Back hopping or telegraphic switching describes stochastic bistate oscillation in magnetic tunnel junctions (MTJ) at high bias, which significantly increases the write error rate of memory storage. Nevertheless, this unfavorable stochastic switching could be utilized to construct extremely compact spiking neuron circuits, where both the spike frequency and duty cycle are proportional to the applied bias voltage. This MTJ neuron is the fundamental building block of future all-spin neural networks. This paper analyzes the mechanism of stochastic switching in the MTJ neuron in detail. The self-heating effect at high bias is identified to induce thermal perturbation through a reduced energy barrier of a weakened perpendicular magnetic anisotropy. The high spike frequency is measured up to 10 MHz, which is mainly limited by the transition time between states and the multistate switching when approaching the Curie temperature of the ferromagnetic phase. Finally, to quantitatively describe the stochastic switching phenomenon, we establish a bias-dependent Néel-Arrhenius compact model, which calibrates well with experimental data. Based on this model, the potential and design guideline for realizing MTJ neurons with a spike frequency toward the gigahertz range are also discussed.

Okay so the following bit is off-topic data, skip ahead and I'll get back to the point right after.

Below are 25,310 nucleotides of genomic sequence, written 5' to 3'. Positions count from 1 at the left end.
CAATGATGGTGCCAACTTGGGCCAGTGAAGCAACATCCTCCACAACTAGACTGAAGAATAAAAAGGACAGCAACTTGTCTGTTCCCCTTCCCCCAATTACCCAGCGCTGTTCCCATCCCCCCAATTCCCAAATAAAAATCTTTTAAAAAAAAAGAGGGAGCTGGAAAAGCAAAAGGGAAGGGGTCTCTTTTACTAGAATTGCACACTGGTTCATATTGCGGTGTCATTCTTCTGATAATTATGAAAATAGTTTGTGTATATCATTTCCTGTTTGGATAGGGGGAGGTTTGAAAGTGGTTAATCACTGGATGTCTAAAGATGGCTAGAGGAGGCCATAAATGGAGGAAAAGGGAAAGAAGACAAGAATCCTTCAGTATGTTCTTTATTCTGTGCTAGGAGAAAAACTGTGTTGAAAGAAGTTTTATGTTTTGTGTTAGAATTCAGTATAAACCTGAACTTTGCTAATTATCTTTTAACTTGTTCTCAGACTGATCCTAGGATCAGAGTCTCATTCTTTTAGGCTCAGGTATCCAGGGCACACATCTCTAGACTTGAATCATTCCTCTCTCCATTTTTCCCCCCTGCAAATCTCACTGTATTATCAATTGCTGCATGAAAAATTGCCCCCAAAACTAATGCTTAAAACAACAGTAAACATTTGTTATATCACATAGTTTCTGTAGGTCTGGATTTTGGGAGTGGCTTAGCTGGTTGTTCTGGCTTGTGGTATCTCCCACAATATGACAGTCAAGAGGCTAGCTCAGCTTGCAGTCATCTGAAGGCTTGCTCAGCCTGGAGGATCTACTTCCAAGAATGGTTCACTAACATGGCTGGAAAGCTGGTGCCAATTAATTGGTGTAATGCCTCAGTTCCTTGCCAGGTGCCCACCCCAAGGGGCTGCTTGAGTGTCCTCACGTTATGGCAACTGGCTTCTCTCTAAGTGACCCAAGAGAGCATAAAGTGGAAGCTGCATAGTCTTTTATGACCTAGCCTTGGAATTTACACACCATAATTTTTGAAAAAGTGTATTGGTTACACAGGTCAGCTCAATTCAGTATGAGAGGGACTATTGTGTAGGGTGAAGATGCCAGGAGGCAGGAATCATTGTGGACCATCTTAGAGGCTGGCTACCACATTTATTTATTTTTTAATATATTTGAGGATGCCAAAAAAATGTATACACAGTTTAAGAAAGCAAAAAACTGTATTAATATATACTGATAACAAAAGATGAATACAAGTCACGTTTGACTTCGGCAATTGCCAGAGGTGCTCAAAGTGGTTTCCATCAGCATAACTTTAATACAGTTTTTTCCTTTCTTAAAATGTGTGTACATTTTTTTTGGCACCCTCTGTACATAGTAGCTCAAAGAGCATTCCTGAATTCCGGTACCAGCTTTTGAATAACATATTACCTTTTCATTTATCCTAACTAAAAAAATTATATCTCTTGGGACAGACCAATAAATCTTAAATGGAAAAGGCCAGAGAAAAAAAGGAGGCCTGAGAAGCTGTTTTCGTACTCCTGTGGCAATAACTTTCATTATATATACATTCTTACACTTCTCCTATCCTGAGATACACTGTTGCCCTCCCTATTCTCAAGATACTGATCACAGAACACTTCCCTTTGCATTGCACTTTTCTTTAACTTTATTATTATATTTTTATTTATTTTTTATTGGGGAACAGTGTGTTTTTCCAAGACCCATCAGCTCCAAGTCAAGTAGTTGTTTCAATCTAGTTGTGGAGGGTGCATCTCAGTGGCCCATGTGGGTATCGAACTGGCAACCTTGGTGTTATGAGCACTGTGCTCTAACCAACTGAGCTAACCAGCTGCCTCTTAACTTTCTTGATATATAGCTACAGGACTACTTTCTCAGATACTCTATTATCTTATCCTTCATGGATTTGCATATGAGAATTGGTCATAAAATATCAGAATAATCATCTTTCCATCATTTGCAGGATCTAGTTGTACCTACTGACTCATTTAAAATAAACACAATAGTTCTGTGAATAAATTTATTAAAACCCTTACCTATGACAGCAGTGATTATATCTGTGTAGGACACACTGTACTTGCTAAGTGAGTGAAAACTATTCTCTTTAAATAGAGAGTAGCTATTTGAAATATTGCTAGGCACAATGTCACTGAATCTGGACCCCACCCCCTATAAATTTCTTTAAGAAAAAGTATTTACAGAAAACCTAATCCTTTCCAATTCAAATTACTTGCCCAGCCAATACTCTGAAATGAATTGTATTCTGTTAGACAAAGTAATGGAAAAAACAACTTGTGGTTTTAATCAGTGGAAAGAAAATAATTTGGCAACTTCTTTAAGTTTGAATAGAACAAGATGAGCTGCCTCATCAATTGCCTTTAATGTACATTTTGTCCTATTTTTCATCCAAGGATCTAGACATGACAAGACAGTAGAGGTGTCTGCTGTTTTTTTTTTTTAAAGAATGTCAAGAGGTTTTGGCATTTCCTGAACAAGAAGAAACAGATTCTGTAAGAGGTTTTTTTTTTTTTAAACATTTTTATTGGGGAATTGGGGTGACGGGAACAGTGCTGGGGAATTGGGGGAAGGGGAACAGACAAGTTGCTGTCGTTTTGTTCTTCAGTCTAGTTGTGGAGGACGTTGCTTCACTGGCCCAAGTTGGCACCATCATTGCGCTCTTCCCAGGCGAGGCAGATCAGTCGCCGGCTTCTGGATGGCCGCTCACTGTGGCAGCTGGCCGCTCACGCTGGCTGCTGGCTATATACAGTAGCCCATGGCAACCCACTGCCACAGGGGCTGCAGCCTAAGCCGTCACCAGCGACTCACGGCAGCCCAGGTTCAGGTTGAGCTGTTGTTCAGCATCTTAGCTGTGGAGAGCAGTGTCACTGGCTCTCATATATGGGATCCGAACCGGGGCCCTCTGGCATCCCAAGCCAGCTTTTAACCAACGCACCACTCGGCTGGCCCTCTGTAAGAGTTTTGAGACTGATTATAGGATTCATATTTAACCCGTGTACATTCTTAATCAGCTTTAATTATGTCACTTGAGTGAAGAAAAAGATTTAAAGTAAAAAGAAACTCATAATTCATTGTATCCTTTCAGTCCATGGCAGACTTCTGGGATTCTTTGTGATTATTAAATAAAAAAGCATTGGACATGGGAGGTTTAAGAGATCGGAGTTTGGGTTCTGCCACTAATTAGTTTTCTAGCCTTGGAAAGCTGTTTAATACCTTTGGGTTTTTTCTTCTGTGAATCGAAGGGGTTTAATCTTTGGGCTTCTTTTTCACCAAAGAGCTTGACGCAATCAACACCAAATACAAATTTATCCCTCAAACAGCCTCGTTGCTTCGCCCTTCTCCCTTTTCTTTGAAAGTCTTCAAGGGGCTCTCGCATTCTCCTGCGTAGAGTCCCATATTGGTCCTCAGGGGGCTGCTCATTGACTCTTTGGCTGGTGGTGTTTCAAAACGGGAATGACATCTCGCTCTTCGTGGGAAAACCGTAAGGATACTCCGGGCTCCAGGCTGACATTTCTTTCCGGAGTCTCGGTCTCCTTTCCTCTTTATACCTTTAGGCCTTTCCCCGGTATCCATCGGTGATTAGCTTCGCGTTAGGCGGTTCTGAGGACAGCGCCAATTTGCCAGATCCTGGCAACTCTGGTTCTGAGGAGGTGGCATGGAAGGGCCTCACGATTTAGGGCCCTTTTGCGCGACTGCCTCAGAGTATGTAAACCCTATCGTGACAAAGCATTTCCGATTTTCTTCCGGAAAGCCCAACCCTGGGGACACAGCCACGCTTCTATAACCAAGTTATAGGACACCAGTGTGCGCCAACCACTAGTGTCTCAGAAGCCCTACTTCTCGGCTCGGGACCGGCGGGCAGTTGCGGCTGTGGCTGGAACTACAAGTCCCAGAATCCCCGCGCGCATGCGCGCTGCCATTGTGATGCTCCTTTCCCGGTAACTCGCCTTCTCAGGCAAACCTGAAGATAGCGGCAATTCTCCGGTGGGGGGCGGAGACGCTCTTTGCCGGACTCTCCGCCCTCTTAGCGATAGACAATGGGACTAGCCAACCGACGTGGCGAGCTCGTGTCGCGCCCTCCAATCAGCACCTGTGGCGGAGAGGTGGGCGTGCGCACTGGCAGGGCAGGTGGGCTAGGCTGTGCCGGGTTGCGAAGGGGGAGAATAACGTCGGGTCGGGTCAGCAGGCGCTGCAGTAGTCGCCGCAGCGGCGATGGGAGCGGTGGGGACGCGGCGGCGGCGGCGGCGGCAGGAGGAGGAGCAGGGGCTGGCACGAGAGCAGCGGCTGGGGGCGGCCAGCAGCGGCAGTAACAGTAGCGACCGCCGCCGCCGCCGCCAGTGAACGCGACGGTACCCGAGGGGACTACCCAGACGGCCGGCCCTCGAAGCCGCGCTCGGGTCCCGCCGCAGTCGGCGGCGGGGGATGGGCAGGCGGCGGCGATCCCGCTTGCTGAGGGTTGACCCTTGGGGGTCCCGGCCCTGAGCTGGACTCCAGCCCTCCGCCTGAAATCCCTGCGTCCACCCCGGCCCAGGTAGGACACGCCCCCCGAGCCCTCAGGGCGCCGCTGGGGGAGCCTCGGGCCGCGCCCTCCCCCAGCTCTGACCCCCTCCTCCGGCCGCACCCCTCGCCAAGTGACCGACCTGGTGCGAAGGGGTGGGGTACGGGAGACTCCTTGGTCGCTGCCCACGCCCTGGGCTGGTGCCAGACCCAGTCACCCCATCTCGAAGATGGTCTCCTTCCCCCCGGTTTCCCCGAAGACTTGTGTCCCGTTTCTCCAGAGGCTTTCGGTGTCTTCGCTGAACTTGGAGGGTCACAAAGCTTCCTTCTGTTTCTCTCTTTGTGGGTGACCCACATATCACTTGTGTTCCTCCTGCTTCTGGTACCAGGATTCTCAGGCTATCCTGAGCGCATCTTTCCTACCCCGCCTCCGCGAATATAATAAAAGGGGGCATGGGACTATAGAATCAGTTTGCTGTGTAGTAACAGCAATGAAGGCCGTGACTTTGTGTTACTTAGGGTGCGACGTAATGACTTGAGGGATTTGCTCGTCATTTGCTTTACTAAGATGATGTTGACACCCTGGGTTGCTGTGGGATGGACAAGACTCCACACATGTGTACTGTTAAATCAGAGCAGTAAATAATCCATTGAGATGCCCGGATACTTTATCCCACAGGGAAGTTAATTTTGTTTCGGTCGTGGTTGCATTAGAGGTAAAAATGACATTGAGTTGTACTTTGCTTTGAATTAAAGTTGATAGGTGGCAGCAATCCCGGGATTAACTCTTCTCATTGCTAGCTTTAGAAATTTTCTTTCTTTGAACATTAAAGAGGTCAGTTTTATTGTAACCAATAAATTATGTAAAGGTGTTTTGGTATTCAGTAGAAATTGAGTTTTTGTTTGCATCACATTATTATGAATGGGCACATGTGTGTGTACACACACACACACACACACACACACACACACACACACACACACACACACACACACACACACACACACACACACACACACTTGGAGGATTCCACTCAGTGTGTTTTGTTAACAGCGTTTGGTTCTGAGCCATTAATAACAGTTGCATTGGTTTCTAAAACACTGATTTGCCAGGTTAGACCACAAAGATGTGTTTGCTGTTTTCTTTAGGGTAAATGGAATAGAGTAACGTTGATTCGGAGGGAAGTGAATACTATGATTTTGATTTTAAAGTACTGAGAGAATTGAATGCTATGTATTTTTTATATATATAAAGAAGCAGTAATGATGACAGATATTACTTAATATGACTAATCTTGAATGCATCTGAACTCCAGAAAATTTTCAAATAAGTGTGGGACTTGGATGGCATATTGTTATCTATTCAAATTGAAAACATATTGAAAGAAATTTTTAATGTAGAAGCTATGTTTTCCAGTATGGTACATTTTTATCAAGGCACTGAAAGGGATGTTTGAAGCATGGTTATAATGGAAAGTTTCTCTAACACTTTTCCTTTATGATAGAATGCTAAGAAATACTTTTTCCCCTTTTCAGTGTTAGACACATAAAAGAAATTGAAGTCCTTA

|Journal||Physical Review Applied|
|State||Published - Dec 2022|